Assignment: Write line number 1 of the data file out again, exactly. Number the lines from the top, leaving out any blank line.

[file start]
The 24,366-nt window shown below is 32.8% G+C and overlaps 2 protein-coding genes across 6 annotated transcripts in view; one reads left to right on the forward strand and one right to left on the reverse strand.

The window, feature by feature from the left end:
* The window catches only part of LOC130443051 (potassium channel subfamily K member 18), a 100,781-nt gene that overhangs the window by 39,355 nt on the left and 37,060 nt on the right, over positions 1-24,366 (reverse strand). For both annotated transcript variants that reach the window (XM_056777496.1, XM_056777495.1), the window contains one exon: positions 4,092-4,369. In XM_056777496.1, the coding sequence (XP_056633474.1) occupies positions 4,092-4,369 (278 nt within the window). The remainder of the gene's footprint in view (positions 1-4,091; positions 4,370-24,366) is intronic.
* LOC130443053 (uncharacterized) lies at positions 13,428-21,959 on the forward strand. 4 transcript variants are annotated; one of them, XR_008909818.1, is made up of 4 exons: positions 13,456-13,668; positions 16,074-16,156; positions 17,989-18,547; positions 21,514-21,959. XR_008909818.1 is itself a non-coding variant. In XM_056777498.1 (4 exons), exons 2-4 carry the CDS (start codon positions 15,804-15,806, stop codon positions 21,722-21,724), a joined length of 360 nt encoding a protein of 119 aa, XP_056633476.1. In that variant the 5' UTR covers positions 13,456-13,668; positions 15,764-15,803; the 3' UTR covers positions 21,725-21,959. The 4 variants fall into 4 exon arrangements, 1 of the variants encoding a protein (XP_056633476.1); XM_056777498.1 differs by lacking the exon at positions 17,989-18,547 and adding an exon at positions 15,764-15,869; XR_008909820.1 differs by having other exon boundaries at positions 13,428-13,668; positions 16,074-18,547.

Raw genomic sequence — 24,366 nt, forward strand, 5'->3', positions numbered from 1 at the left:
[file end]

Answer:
The 24,366-nt window shown below is 32.8% G+C and overlaps 2 protein-coding genes across 6 annotated transcripts in view; one reads left to right on the forward strand and one right to left on the reverse strand.